Also thinking about buying a pair of MDS switches to throw into the mix. Has anyone done this? Think it's worth the investment? Or would it be better off using rack rentals to get your MDS hands-on?

I'm going to be juggling some other things along the way. Still finishing up my BS at WGU, only have my MCSA, tech writing and capstone left. Also working on picking up some Linux and automation skills along the way. So I definitely see this being a long, long journey. I wouldn't be surprised if this takes closer to 2 years.

ANYWAYS!!! I think this post is long-winded enough. So I'll end it here! Thanks for reading, and let me know if you have any questions.

TL;DR - Going straight for CCIE DC, going to take forever.

Comments

  • MowMow Member Posts: 445 ■■■□□□□□□□
    Good luck! Sounds like you have a good plan. Everyone has a plan until they get hit. Make sure you can bounce back from setbacks!
  • d4nz1gd4nz1g Member Posts: 464
    With all that gear available it is certain that you will sit for the lab way before I am planning to, heh :)

    You've got almost everything you need for the CCIE DC, but I would also recommend that you include the Cisco DOCS for the specific technologies (and troubleshooting guides as well) in your reading list.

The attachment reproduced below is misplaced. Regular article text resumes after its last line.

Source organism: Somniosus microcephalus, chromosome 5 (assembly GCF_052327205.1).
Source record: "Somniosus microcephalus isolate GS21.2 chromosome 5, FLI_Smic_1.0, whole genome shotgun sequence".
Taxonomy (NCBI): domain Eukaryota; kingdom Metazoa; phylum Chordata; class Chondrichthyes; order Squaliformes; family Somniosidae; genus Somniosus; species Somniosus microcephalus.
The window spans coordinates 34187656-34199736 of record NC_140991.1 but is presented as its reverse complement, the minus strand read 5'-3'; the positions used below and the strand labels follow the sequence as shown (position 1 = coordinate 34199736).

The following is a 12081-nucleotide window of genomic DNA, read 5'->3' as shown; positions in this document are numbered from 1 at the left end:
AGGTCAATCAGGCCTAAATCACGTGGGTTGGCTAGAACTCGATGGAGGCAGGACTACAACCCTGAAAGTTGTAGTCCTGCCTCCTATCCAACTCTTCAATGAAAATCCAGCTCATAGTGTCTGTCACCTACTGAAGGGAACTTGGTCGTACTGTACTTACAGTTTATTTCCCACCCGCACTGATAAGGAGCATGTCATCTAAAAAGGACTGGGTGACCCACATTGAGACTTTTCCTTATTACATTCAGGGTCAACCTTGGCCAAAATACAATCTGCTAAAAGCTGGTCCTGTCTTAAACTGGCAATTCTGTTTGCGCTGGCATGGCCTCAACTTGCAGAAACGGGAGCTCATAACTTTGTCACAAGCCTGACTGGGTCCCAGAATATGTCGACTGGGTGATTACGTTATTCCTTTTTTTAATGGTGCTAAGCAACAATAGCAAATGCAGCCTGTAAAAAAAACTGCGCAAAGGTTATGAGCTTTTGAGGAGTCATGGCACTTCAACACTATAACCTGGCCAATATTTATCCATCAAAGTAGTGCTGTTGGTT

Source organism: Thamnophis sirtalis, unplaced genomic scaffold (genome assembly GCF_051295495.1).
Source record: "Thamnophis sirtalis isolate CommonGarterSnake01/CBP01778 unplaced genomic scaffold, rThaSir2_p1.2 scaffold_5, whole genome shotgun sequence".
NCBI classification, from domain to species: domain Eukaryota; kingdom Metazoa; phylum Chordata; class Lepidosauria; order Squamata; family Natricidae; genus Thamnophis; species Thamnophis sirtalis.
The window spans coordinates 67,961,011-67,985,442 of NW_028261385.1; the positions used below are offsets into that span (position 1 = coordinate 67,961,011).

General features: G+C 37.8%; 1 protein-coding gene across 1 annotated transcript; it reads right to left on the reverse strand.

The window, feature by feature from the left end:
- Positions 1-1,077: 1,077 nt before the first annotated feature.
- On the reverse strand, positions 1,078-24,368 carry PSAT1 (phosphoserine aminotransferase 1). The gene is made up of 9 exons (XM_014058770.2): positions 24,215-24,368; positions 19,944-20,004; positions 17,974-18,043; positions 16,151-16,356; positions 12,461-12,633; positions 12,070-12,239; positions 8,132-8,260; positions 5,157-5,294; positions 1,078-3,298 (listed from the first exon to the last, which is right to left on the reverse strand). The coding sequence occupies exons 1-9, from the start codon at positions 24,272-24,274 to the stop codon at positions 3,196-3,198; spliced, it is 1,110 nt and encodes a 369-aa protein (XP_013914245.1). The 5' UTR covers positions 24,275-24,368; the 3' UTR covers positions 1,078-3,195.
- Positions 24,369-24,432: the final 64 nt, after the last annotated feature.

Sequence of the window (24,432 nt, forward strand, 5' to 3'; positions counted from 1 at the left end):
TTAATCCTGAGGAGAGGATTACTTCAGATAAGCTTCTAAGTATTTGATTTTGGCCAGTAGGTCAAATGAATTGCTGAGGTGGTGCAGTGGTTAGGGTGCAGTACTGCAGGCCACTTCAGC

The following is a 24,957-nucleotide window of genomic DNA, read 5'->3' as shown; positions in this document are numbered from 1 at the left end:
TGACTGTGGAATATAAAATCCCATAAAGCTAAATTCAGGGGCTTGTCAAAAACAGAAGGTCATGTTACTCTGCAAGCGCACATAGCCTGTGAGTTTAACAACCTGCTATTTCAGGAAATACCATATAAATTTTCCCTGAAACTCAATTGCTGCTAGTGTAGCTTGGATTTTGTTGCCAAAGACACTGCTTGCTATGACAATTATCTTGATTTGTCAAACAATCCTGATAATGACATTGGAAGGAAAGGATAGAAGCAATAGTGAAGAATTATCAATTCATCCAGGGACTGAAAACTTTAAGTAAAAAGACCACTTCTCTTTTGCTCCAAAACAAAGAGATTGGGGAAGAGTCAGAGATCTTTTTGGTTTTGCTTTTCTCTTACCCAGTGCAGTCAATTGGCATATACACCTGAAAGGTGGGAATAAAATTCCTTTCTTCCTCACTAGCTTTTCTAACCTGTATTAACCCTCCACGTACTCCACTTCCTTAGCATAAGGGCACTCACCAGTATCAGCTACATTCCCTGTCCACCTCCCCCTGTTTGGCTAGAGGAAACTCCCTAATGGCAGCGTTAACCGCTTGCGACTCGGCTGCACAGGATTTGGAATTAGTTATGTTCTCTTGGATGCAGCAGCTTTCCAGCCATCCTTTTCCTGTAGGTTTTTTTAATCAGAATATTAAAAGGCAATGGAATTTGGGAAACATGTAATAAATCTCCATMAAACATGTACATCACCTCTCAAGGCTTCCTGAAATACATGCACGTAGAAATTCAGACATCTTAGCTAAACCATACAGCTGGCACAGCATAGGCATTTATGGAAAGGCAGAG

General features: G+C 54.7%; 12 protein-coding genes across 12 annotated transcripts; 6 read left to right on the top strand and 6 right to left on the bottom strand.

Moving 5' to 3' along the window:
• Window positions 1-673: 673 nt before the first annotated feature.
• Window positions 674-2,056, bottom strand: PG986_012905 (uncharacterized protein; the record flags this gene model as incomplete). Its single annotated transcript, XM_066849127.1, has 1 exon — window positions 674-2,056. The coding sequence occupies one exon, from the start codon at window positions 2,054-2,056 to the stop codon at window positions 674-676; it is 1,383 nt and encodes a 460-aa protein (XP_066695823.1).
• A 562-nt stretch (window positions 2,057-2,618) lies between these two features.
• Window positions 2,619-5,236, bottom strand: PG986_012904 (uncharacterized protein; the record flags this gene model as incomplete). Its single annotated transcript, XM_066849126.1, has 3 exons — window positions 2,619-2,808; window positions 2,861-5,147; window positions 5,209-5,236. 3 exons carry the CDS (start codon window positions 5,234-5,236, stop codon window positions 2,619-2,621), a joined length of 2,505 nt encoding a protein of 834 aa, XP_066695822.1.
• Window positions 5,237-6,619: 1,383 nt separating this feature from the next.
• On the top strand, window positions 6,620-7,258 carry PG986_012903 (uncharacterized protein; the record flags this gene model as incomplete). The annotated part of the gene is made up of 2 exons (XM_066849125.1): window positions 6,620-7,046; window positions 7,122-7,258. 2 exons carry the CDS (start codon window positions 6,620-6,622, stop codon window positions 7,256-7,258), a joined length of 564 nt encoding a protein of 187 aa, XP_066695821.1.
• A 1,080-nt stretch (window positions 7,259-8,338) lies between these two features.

For the MDSes, if you work at a partner you could use the PEC labs (9216 and 9222i). I always get a free pod whenever I want.
    Otherwise, I would recommend buying a pair just in case. I felt that the CCNP (DCUFI and DCUFT - to be taken) exams were a purely SAN test.

    By the way, here are my .0002 cents. The best of luck for ya, mate!
  • brobertsbroberts Member Posts: 23 ■□□□□□□□□□
    Thanks Mow and d4nz1g!

    I doubt I'll be taking the lab before you do, I've still a lot of catching up to do! I've been trying to take it easy this week, letting my brain recover from the CCNP R&S and spending some time with the family. I read a few chapters out of the DC Virtualization Fundamentals book and started watching some of the IPX Written videos.